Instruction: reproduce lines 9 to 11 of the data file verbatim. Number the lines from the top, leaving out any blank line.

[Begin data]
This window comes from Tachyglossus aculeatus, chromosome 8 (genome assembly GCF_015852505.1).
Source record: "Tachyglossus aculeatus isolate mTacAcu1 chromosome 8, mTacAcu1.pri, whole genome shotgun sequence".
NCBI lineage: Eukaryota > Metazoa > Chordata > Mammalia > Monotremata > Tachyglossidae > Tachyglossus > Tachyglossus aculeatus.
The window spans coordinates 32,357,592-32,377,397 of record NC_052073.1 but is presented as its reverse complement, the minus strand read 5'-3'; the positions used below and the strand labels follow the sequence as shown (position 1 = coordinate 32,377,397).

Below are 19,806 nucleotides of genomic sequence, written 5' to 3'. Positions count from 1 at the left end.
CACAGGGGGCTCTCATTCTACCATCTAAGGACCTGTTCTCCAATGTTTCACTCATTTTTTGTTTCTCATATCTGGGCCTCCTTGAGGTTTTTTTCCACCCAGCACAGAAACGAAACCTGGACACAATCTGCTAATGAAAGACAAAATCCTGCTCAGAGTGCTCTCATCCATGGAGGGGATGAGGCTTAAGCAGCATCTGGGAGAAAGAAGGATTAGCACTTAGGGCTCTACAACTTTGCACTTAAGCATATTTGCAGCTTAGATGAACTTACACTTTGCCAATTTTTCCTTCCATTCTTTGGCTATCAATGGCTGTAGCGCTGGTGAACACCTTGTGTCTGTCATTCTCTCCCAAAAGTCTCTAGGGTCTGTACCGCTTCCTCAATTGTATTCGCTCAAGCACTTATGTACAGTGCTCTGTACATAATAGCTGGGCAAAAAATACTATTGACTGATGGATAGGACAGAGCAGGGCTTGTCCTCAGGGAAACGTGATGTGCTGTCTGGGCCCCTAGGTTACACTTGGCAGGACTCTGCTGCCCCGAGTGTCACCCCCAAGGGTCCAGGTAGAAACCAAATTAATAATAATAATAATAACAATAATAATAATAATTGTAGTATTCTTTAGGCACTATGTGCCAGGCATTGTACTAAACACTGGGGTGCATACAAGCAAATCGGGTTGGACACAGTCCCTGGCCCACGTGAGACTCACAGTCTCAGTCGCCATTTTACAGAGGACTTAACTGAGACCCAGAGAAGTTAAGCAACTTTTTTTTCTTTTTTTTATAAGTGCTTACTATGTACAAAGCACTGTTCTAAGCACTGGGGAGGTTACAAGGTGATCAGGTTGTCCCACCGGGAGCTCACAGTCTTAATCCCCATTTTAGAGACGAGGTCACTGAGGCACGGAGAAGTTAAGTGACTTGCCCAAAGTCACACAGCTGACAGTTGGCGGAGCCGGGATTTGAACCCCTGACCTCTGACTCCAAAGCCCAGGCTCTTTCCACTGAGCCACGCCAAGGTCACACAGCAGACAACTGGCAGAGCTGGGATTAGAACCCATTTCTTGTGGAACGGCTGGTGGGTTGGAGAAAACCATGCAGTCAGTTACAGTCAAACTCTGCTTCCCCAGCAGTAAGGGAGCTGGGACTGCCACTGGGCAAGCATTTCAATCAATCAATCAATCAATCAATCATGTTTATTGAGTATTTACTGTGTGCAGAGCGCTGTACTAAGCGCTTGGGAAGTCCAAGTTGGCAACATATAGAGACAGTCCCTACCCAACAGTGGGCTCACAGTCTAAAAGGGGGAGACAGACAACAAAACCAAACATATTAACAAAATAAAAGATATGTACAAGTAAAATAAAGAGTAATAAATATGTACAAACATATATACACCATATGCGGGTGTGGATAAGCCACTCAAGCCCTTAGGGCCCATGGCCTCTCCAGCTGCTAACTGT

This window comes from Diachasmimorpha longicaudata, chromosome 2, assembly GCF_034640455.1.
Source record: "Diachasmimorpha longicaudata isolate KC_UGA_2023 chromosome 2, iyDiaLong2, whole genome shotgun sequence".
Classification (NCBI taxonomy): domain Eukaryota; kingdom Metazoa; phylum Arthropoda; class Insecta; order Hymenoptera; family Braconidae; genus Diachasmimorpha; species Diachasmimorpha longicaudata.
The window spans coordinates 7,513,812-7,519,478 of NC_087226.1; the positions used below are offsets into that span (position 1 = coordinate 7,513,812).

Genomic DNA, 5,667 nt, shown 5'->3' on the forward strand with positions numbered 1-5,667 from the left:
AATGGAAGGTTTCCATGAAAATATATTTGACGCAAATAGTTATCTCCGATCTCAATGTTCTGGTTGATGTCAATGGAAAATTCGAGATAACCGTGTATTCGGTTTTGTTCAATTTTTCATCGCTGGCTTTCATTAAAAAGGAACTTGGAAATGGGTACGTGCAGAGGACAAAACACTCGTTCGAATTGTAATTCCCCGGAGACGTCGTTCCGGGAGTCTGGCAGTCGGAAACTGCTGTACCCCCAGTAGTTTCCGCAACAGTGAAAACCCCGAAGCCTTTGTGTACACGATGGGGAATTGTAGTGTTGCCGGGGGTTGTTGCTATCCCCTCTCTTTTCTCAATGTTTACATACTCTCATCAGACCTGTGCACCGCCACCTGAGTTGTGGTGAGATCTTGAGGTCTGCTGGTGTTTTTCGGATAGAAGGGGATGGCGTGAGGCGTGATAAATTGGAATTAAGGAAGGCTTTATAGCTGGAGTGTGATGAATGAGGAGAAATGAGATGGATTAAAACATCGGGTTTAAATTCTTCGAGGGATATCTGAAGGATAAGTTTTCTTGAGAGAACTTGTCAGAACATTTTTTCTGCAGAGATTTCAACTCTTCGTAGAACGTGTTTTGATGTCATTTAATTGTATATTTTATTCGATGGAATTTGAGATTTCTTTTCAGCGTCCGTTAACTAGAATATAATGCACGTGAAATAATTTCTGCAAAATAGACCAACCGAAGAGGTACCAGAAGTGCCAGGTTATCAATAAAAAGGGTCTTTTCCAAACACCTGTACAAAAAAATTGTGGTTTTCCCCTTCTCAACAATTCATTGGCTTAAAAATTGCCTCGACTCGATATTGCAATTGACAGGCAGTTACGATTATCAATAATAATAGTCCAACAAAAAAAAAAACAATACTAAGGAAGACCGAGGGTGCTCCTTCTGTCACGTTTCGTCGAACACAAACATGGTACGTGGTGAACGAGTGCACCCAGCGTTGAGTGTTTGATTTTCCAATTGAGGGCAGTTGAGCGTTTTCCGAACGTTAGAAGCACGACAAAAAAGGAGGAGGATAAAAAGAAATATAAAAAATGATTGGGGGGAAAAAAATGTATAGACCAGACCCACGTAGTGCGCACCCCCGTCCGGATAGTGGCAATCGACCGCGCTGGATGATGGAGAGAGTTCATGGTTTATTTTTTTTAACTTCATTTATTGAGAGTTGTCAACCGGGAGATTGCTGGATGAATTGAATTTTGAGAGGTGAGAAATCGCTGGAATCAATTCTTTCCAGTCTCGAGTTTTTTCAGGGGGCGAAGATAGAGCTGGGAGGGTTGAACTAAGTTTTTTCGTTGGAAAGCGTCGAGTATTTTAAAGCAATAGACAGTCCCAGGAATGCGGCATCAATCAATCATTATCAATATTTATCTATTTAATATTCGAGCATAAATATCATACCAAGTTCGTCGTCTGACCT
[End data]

Classification (NCBI taxonomy): domain Eukaryota; kingdom Metazoa; phylum Arthropoda; class Insecta; order Hymenoptera; family Braconidae; genus Diachasmimorpha; species Diachasmimorpha longicaudata.
The window spans coordinates 7,513,812-7,519,478 of NC_087226.1; the positions used below are offsets into that span (position 1 = coordinate 7,513,812).

Genomic DNA, 5,667 nt, shown 5'->3' on the forward strand with positions numbered 1-5,667 from the left: